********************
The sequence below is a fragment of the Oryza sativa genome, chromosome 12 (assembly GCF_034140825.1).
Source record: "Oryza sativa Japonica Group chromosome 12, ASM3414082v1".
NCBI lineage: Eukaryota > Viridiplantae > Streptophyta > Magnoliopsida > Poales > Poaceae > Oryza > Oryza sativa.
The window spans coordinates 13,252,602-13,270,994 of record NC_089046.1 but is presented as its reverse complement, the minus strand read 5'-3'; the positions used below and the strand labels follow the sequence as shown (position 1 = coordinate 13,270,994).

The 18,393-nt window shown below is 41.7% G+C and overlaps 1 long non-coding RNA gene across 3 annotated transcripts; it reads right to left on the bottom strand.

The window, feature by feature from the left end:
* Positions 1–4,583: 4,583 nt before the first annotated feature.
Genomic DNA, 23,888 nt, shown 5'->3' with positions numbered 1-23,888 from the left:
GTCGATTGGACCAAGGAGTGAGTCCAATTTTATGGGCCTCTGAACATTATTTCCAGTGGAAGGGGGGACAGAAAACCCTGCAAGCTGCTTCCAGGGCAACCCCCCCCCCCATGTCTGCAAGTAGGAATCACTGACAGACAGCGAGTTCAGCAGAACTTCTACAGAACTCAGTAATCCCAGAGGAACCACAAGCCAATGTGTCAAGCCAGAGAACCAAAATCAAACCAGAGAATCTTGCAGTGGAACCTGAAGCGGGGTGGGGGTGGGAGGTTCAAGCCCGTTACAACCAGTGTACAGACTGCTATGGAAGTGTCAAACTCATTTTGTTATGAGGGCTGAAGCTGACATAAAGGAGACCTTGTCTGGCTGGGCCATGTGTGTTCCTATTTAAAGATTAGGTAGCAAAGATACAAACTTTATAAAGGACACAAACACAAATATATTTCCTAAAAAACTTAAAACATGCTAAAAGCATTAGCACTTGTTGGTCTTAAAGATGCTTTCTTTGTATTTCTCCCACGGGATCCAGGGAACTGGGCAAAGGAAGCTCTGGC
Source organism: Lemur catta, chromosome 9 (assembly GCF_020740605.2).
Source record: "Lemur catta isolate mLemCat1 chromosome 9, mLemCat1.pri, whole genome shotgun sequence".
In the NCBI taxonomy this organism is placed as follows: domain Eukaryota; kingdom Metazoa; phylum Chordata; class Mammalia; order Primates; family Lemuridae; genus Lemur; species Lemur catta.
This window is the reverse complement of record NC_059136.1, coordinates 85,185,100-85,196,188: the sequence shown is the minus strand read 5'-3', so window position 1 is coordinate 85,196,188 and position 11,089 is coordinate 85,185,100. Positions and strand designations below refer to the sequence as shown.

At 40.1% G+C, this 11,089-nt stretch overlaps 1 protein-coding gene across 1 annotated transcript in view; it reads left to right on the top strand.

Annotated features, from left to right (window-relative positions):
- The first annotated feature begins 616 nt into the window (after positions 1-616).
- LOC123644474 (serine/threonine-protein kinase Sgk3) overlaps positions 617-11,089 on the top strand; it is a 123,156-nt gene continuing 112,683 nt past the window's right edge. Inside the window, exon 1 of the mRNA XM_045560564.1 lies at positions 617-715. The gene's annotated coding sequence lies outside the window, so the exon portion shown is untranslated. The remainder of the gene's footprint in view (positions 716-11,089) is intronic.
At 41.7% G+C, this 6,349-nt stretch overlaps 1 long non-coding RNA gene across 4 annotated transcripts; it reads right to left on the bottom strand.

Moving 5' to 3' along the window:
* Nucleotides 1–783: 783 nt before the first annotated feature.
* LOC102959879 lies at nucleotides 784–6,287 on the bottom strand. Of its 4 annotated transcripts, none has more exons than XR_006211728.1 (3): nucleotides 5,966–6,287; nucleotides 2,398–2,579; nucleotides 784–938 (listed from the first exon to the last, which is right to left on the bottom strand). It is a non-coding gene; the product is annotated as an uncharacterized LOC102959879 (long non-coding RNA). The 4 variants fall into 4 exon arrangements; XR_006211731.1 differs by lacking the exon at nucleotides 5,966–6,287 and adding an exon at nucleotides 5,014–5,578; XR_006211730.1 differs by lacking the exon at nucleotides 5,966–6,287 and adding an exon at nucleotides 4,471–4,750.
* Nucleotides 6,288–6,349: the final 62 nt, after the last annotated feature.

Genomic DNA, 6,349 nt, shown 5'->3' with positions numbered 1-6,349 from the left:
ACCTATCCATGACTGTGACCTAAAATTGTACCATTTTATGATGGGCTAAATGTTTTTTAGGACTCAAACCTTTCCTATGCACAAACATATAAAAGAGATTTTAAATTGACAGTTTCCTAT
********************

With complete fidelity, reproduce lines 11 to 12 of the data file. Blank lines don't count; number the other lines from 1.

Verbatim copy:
Source record: "Lemur catta isolate mLemCat1 chromosome 9, mLemCat1.pri, whole genome shotgun sequence".
In the NCBI taxonomy this organism is placed as follows: domain Eukaryota; kingdom Metazoa; phylum Chordata; class Mammalia; order Primates; family Lemuridae; genus Lemur; species Lemur catta.